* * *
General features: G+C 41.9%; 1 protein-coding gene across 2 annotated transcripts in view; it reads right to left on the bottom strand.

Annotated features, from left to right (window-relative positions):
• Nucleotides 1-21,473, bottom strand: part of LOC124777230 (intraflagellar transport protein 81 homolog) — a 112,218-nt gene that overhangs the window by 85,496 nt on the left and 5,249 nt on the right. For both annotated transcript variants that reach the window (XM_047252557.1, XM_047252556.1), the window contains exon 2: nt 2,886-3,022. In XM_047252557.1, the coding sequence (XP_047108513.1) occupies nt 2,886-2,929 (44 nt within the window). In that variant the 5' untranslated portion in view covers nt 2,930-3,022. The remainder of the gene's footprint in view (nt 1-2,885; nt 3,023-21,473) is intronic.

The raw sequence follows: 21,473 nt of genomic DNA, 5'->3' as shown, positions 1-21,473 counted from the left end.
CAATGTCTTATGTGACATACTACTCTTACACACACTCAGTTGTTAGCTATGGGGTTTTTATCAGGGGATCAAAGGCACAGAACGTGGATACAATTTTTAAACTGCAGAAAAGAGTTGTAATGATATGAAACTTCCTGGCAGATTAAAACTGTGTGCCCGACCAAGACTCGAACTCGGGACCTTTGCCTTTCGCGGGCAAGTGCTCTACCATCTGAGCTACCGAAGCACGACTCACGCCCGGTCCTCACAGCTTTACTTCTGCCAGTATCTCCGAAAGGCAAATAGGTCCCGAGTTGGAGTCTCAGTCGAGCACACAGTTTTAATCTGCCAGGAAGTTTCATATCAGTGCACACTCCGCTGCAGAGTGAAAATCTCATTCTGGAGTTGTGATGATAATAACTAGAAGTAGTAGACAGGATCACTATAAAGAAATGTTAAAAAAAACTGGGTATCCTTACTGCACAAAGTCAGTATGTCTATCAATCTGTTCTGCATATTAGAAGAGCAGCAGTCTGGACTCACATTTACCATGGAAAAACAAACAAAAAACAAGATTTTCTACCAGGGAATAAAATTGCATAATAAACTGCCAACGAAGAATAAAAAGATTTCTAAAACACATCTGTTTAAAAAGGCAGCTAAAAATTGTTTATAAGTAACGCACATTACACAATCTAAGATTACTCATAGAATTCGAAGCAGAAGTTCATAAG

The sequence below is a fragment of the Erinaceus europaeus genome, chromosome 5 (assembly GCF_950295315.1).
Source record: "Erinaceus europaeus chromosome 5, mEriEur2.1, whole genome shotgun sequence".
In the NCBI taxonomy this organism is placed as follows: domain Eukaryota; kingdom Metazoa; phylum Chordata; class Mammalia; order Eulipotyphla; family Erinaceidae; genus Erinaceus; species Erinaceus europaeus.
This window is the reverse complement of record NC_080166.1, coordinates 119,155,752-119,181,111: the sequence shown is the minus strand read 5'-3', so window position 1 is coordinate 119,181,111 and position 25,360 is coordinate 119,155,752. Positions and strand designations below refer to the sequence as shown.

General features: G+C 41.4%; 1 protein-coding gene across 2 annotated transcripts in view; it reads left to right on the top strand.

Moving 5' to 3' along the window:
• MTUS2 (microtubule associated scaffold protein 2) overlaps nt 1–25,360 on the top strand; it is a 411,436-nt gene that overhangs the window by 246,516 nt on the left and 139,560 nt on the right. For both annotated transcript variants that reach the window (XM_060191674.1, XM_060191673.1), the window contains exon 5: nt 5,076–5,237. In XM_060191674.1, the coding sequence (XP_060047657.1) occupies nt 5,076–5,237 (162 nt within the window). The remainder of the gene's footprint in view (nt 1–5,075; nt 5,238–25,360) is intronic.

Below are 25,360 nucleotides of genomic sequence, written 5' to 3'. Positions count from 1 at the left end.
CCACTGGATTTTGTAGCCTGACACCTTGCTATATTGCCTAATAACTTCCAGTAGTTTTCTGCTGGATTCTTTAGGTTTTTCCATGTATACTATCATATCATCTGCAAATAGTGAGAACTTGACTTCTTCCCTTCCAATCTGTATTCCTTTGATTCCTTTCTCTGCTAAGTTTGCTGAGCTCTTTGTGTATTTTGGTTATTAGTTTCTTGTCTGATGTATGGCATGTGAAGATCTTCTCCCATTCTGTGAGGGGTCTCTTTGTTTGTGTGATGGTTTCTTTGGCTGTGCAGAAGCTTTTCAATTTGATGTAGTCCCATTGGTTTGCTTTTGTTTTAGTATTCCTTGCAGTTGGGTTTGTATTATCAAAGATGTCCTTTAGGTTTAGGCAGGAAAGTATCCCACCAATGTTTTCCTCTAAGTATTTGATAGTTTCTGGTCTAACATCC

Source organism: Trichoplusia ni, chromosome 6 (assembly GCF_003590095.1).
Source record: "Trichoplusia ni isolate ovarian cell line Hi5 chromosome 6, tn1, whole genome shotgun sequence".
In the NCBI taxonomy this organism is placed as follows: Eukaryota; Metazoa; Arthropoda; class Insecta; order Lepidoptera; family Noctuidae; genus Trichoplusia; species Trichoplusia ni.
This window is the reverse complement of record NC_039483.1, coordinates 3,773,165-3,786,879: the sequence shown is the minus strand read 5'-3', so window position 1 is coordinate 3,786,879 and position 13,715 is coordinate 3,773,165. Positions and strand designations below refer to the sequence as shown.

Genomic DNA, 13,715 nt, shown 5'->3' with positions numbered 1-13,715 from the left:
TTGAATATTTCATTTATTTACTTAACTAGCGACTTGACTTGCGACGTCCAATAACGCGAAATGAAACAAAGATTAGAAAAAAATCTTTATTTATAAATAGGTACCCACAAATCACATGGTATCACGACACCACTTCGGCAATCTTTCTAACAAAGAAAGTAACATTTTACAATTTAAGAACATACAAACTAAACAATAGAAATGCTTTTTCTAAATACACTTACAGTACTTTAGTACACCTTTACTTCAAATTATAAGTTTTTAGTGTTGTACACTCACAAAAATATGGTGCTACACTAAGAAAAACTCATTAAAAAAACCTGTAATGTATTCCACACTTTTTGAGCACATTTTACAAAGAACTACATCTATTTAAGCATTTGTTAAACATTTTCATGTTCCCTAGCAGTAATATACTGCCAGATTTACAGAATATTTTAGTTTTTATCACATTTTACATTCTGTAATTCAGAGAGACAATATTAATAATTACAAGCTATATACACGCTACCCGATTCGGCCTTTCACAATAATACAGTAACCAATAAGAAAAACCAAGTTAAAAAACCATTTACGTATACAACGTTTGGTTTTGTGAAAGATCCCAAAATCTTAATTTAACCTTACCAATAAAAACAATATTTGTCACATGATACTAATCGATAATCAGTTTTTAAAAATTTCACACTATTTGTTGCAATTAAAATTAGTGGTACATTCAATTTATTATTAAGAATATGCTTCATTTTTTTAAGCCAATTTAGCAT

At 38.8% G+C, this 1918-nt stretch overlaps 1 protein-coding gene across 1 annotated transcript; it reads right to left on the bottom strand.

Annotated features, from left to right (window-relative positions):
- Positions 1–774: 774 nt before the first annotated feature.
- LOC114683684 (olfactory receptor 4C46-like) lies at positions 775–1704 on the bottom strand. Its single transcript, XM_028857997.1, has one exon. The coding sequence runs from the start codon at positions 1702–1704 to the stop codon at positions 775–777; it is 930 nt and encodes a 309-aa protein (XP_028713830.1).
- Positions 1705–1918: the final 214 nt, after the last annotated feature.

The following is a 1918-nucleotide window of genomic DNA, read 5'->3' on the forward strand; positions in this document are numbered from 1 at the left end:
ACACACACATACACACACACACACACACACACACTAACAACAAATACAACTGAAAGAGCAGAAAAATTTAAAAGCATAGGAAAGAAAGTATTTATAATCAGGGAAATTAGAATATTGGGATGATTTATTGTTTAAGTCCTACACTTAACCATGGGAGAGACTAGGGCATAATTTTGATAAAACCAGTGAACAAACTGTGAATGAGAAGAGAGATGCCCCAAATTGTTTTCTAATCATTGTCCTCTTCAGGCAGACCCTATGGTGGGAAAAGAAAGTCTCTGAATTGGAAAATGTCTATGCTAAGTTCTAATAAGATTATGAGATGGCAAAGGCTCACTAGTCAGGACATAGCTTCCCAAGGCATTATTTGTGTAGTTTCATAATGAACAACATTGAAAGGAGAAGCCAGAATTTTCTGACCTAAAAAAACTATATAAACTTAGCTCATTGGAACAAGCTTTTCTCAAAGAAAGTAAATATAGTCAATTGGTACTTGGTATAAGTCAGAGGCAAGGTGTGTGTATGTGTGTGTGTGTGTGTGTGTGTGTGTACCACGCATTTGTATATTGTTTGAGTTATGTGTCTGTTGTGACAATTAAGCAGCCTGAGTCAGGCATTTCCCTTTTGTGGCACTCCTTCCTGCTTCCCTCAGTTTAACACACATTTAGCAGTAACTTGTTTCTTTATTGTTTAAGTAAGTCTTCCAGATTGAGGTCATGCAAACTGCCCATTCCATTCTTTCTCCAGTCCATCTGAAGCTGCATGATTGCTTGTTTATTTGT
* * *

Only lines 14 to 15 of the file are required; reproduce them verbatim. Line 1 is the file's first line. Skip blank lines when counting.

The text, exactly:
CCACTGGATTTTGTAGCCTGACACCTTGCTATATTGCCTAATAACTTCCAGTAGTTTTCTGCTGGATTCTTTAGGTTTTTCCATGTATACTATCATATCATCTGCAAATAGTGAGAACTTGACTTCTTCCCTTCCAATCTGTATTCCTTTGATTCCTTTCTCTGCTAAGTTTGCTGAGCTCTTTGTGTATTTTGGTTATTAGTTTCTTGTCTGATGTATGGCATGTGAAGATCTTCTCCCATTCTGTGAGGGGTCTCTTTGTTTGTGTGATGGTTTCTTTGGCTGTGCAGAAGCTTTTCAATTTGATGTAGTCCCATTGGTTTGCTTTTGTTTTAGTATTCCTTGCAGTTGGGTTTGTATTATCAAAGATGTCCTTTAGGTTTAGGCAGGAAAGTATCCCACCAATGTTTTCCTCTAAGTATTTGATAGTTTCTGGTCTAACATCC

Source organism: Trichoplusia ni, chromosome 6 (assembly GCF_003590095.1).